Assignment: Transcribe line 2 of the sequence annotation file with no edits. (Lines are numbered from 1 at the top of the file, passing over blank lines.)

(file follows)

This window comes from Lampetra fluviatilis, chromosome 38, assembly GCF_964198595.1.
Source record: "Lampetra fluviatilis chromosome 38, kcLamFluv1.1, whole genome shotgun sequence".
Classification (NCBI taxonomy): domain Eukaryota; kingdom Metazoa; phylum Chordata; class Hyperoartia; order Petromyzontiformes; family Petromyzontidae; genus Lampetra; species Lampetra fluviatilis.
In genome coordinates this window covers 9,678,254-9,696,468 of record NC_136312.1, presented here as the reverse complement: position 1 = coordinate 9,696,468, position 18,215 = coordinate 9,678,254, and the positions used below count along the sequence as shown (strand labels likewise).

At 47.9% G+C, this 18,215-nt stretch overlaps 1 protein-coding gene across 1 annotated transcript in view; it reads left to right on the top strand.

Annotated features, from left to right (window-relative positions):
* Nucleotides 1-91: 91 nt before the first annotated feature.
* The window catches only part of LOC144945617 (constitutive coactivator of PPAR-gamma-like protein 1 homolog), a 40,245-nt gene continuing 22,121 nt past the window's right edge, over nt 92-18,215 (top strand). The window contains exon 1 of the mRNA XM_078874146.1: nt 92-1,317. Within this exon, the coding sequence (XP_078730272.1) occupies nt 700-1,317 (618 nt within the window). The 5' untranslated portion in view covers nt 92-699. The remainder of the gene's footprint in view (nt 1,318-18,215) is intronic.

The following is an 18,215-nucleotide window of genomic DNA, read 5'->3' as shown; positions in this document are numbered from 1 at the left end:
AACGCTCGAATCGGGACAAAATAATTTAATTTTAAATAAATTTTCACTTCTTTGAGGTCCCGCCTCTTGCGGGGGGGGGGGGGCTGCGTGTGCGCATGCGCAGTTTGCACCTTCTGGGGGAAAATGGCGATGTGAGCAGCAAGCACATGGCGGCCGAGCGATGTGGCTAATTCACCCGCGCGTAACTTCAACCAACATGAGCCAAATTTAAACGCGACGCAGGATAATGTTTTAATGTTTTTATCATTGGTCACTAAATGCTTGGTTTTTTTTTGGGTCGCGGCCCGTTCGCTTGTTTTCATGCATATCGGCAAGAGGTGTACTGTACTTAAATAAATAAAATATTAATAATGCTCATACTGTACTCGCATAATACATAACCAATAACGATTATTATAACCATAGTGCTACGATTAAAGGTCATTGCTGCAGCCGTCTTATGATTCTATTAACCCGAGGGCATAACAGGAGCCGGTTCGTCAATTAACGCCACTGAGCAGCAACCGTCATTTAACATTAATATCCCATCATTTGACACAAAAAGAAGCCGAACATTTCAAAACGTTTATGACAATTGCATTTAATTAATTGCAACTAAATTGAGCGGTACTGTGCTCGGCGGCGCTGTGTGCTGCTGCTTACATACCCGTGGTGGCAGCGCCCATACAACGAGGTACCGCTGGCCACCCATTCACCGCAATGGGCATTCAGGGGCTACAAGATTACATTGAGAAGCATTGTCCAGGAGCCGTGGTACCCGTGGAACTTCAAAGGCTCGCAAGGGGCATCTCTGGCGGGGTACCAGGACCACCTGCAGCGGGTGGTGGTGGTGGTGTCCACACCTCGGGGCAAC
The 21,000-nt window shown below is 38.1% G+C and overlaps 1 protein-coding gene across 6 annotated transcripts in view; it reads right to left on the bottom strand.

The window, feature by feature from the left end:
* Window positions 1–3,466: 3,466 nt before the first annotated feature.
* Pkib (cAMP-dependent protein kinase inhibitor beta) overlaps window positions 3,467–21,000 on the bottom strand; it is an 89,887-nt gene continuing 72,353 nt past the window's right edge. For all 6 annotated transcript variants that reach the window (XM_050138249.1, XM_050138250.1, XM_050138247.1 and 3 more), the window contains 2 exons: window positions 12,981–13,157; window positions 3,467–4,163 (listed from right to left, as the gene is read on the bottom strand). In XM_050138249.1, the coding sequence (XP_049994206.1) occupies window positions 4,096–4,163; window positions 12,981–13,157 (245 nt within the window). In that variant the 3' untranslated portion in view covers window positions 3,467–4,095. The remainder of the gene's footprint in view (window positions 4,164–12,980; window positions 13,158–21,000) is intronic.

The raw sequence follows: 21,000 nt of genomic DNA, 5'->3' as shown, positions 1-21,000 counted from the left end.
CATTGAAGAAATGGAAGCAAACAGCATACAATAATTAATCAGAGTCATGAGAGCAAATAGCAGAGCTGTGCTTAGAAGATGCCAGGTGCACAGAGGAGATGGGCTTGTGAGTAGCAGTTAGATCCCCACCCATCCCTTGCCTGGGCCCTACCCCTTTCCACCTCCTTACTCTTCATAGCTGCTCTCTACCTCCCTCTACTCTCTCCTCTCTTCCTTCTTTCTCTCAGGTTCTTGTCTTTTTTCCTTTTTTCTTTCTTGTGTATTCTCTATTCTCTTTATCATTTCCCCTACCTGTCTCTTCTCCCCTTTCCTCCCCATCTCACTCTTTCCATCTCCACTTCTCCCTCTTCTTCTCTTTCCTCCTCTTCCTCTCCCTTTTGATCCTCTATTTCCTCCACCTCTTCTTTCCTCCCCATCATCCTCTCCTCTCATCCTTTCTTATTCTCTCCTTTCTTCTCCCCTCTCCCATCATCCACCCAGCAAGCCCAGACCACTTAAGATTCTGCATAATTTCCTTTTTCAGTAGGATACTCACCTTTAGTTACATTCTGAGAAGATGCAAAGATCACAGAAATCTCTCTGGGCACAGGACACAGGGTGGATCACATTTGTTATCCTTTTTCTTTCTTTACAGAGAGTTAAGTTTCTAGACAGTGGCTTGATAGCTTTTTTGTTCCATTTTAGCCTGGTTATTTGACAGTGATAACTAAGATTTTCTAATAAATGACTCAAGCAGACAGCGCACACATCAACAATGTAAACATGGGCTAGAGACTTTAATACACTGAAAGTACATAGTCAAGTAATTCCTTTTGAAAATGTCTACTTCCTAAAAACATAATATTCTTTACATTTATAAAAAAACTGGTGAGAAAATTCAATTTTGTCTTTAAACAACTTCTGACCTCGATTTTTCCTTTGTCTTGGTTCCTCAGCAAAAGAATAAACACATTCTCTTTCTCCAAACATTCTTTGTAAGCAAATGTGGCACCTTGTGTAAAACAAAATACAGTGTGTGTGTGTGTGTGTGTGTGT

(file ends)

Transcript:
Source record: "Lampetra fluviatilis chromosome 38, kcLamFluv1.1, whole genome shotgun sequence".